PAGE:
Tips for Employers About Alcohol at Company Events

Does Alcohol Drinking Mix Safely With Work Events?

C-Users-Susan-Downloads-office-celebration-200322386-001.jpg
Employers Want to De-emphasize Drinking at Company Events. David De Lossy/Photodisc/Getty Images

Do you provide alcohol: beer, wine, or spirits, for employees to drink at work-related events? If so, you’ve probably spent time thinking about whether this is a good practice. You want your employees to enjoy their work-related events and parties, but you also want to keep your employees safe.

You need to minimize the legal liability of your organization yet not let legal worries dictate your relationship with your employees.

The "Wall Street Journal" cited a survey that found 38 percent of adults called had attended holiday parties at which alcohol was not served. More business events serve alcohol, however, with the alcohol provided by the business.

According to a SHRM survey, because of the improving economic climate nationally, more employers are holding office parties and more of them are serving alcohol. Challenger, Gray & Christmas Inc. "annual look at holiday office shindigs found that 80 percent of companies are planning to host holiday parties this year. Of that group, more than 21 percent are budgeting more for their events than in recent years, according to the survey of about 100 HR executives representing a variety of industries."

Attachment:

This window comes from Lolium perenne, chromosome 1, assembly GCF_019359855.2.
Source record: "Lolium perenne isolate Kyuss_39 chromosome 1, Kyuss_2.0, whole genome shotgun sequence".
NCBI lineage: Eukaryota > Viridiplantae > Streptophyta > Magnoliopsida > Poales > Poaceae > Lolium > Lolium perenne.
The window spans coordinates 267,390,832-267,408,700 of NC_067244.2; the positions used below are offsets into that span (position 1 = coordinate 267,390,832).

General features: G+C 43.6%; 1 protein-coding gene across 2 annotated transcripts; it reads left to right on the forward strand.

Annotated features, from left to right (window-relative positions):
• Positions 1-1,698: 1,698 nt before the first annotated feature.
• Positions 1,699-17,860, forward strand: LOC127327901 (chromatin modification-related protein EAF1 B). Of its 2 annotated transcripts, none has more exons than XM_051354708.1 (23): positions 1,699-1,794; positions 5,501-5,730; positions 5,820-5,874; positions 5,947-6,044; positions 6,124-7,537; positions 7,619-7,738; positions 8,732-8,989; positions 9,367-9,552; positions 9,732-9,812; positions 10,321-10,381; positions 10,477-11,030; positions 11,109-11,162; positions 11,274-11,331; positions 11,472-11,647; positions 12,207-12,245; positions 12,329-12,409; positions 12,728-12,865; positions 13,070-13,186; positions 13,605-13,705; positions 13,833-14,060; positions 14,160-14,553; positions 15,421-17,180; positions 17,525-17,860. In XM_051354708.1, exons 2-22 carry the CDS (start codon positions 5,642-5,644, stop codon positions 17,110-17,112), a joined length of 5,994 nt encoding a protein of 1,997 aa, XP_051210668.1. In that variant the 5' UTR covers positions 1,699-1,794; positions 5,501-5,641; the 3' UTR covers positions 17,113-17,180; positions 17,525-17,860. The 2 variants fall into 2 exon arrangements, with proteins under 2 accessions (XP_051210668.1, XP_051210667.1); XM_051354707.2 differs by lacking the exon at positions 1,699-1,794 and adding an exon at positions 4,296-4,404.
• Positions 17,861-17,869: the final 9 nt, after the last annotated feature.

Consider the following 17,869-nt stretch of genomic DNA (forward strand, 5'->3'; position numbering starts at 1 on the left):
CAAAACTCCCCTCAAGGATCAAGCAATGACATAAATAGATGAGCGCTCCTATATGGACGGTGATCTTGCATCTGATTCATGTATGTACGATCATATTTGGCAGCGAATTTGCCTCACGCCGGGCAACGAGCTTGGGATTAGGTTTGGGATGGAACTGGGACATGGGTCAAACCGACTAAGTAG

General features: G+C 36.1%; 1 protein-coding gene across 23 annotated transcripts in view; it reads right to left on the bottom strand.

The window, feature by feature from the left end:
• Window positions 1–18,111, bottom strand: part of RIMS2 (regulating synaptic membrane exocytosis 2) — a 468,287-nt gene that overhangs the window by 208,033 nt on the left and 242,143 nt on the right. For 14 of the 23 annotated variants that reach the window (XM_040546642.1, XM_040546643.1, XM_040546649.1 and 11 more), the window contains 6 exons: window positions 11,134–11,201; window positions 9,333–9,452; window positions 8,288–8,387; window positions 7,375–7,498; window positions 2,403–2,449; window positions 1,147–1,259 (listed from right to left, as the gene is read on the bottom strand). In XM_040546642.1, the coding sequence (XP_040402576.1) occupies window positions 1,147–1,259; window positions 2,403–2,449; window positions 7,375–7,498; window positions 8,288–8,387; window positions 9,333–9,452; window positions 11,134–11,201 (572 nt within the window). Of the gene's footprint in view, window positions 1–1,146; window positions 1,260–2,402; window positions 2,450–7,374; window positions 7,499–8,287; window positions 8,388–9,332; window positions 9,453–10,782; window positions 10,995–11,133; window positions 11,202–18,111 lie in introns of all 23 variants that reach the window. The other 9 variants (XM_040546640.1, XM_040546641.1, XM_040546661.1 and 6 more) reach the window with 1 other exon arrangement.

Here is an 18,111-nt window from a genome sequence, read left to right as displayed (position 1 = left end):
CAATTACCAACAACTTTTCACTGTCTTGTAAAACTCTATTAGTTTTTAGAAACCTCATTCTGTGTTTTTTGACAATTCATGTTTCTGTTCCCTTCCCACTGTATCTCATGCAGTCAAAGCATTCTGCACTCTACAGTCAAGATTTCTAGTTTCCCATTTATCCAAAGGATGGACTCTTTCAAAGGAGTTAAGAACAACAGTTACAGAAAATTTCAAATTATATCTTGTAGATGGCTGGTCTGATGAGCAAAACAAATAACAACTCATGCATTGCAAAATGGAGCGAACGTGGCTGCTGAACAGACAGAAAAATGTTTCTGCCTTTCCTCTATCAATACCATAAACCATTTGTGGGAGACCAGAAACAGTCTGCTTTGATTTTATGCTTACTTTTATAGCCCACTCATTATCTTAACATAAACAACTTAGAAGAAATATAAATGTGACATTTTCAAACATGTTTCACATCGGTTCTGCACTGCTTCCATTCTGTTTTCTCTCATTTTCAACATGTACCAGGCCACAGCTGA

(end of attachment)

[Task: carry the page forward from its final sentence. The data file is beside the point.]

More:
But, a holiday party is not the only event where an employee may face the question of deciding whether to drink or not at business events; employers plan all sorts of events that serve alcohol.

The bottom line is making the decision about what and how much before arriving at the party. 

Tips for Employers about Providing Alcohol

Whether your event is a company milestone or birthday, an employee's retirement party, or a holiday event, use these tips to plan an alcohol safe event.

  • Talk about your company culture with employees emphasizing that drinking to excess is unacceptable during company events. Include alcohol usage guidance in your company code of conduct.
  • It is never okay for employees and applicants to drink alcohol during a job interview. Drinking at lunch job interviews should also be discouraged. You need to assess the applicant's fit with your organization without the influence of alcohol. And, if you're considering drinking with a client or customer, drink only if the client is drinking, and the recommended limit in a client or customer meeting is one glass of wine or a beer.
  • Always serve food, such as appetizers, from the start of the event so employees are not drinking on an empty stomach. Heavy appetizers minimize the effects of alcohol consumption.
  • Offer a variety of interesting, non-alcoholic beverages, to remove the emphasis from alcohol.
  • Never make drinking, or eating, for that matter, the main focus of any event. Always make entertainment, speeches, presentations, company logo items to purchase with points earned, games, dancing and/or activities for employees to participate in, the main focus of any company team building events.
  • Consider serving just beer and wine, and no liquor. Avoid serving drinks such as fruit punch that limit an employee’s ability to assess how much alcohol they are drinking.
  • Limit the number of drinks the company provides by using drink tickets or another informal method of tracking the amount of alcohol served. If you want to limit alcohol consumption, consider stamping an employee’s hand in exchange for each drink; you will want to limit the number of stamps an employee can receive.